The Café was where we generally ate lunch. It is very, very easy, to be very, very greedy. They serve you so there’s none of that plate piled high feeding frenzy you often see in buffets. Folk just go back for more if they want (and the staff will happily carry your plate to your table for you.).
French American chef, Jacques pepin, is the food consultant to Oceania. Now, I have to say, I had heard of him but his craft was unknown to me. I couldn’t have picked him out of a line-up. But his contribution seems to be a big plus point for Americans, so what do I know?
His name is on the door of one of the speciality restaurants. We had a good meal there. It was Mrs H’s birthday. I could not believe my child bride was 64 and now getting her state pension. We hadn’t made any point of this on board but the birth date must have been logged in their computer – so cake appeared at the end of the meal, happy birthday was sung, herself blushed. Nice touch. The menu is fairly classic French – the sort of dishes that foreigners might easily identify as French but ones you won’t actually come across too often In France – things like snails. We had a lovely evening.
The Polo Grill models itself on an idea of a New York steakhouse by way of its menu. Big slabs of meat, cooked properly. My big slab was an Iberico de Bellota pork chop. Now, I’ve only ever seen Iberico in Spain converted into jamon. Never as fresh meat. It was lovely. Herself had a ribeye – perfectly cooked and fairly tasty for American beef, They do age it for 28 days but it is grain, not grass fed.
Toscana is their Italian place. A good range of primi, pasta, secondo and dolci. Pasta can be taken as a starter or main course, so its possible to do the full Italian four-courser. Can’t fault the food here but service was pretty dismal. Uniquely dismal – it was excellent everywhere else. It was the only meal where the server hadn’t made a note of who was having what – something so easy to do (but few places bother, except on Oceania where every other restaurant knows how to do it). But the big complaint was the 45 minute delay between primi and pasta. Yes, there was an apology. Of sorts. “The kitchen has been overwhelmed by orders”, we were told. Do I look like I was born yesterday? No, it wasn’t fucking overwhelmed. Kitchens do not get overwhelmed when every bum on every seat was a timed reservation and that’s the situation every night. Just apologise to me without lying.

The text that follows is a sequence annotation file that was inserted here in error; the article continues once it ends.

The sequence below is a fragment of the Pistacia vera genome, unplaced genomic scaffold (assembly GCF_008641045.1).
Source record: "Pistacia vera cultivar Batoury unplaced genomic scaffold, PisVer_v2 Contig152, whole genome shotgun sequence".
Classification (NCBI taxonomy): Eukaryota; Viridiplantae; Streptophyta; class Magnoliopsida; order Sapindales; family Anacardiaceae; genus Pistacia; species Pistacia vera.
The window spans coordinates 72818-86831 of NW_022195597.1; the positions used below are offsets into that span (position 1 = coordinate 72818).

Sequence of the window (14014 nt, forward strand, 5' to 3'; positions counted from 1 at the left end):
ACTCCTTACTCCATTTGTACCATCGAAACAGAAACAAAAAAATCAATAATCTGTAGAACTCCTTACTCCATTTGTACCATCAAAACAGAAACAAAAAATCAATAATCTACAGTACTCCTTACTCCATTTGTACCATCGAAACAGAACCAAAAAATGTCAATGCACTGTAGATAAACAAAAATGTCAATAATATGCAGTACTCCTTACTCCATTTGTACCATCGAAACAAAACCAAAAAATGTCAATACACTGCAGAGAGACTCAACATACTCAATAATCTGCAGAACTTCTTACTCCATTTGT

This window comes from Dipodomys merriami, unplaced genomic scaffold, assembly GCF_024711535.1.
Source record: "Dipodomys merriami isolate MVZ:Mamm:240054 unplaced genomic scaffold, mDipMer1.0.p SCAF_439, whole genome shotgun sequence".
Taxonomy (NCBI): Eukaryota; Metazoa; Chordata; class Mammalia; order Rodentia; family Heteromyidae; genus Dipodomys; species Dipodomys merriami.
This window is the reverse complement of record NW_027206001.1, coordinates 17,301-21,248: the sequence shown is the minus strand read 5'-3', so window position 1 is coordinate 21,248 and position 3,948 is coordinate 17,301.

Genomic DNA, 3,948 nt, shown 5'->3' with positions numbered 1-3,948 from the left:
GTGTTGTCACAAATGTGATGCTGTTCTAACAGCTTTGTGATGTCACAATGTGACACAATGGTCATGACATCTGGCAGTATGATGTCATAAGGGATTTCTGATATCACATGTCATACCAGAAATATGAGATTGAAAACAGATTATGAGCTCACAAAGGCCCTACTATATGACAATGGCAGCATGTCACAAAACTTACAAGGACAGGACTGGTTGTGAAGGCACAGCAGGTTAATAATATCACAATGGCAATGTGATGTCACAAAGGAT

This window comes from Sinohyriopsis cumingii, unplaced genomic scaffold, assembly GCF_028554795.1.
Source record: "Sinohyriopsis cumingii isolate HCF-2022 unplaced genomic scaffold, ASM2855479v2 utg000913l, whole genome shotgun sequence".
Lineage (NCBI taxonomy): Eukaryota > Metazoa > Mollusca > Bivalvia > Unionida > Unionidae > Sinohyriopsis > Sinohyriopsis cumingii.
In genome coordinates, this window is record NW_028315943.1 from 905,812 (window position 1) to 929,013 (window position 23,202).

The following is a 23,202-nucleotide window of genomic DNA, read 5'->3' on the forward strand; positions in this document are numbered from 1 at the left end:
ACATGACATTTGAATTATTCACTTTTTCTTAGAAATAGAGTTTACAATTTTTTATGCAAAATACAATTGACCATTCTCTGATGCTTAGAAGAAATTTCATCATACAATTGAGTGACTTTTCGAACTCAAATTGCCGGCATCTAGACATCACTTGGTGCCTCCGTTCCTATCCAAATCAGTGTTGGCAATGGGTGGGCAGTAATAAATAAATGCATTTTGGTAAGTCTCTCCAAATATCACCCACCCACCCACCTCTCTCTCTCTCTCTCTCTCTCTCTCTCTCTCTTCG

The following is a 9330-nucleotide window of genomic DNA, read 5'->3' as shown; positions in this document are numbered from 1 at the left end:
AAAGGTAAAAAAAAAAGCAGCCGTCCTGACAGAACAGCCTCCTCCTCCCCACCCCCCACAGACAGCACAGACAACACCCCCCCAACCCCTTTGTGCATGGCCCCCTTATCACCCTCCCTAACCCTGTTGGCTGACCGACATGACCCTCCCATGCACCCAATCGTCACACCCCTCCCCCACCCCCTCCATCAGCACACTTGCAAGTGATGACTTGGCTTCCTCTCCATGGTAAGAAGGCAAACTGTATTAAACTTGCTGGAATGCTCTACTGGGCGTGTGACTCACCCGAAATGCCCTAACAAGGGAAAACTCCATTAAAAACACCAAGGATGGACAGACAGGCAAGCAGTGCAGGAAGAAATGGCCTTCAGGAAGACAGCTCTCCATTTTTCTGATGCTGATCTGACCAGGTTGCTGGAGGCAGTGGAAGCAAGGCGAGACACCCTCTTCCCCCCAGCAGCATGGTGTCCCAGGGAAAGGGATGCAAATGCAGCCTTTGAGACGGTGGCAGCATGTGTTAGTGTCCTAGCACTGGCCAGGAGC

And, finally, Red Ginger – their take on East Asian fusion food. That was the sole really disappointing meal of the 12 days. Everything had been dumbed down in flavour and all the vibrancy that you expect of food from that part of the world was simply missing. For example, herself had a beef rendang and said it could have been any beef stew – and nowhere near as good as the version as a local mini-chain near home (Tampopo for anyone interested in the Manchester area).
So, there we are. Nearly two weeks of over-eating. Speciality restaurants good but not outstanding . Grand Dining Room always a pleasant experience . The bread and pastries there and elsewhere are outstanding. Pastries are offered at the beginning of breakfast along with the juice and coffee. Something to nibble on while you read the menu, if you will. A basket of mixed breads is put on your table at lunch and dinner and will be replenished if you manage to scoff it all. The baguette is an absolute killer.
This is not a cheap holiday – and alcoholic is bloody expensive, although all non-alcoholic drink are free. I think it’s probably good value but it may be a while before I’m sure of that one way or the other.